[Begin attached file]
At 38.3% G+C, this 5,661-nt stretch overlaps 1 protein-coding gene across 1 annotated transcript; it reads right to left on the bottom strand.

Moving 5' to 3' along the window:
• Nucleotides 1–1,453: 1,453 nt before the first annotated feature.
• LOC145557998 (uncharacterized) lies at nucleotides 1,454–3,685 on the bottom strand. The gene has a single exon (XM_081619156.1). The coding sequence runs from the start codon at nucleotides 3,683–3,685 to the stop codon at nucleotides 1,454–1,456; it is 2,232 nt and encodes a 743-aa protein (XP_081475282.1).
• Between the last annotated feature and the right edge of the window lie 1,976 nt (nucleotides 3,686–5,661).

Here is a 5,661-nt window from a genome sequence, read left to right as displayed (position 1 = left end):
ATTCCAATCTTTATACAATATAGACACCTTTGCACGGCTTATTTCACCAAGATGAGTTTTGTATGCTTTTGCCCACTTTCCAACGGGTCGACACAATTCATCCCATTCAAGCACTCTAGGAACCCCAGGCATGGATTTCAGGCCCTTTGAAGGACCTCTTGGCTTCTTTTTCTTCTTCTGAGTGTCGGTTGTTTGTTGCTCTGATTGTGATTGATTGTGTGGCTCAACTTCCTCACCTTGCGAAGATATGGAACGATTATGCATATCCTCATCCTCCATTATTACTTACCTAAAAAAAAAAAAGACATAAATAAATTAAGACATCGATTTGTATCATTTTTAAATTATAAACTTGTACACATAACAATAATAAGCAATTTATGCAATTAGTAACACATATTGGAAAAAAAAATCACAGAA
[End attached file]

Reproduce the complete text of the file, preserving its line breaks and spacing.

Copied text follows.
At 38.3% G+C, this 5,661-nt stretch overlaps 1 protein-coding gene across 1 annotated transcript; it reads right to left on the bottom strand.

Moving 5' to 3' along the window:
• Nucleotides 1–1,453: 1,453 nt before the first annotated feature.
• LOC145557998 (uncharacterized) lies at nucleotides 1,454–3,685 on the bottom strand. The gene has a single exon (XM_081619156.1). The coding sequence runs from the start codon at nucleotides 3,683–3,685 to the stop codon at nucleotides 1,454–1,456; it is 2,232 nt and encodes a 743-aa protein (XP_081475282.1).
• Between the last annotated feature and the right edge of the window lie 1,976 nt (nucleotides 3,686–5,661).

Here is a 5,661-nt window from a genome sequence, read left to right as displayed (position 1 = left end):
ATTCCAATCTTTATACAATATAGACACCTTTGCACGGCTTATTTCACCAAGATGAGTTTTGTATGCTTTTGCCCACTTTCCAACGGGTCGACACAATTCATCCCATTCAAGCACTCTAGGAACCCCAGGCATGGATTTCAGGCCCTTTGAAGGACCTCTTGGCTTCTTTTTCTTCTTCTGAGTGTCGGTTGTTTGTTGCTCTGATTGTGATTGATTGTGTGGCTCAACTTCCTCACCTTGCGAAGATATGGAACGATTATGCATATCCTCATCCTCCATTATTACTTACCTAAAAAAAAAAAAGACATAAATAAATTAAGACATCGATTTGTATCATTTTTAAATTATAAACTTGTACACATAACAATAATAAGCAATTTATGCAATTAGTAACACATATTGGAAAAAAAAATCACAGAA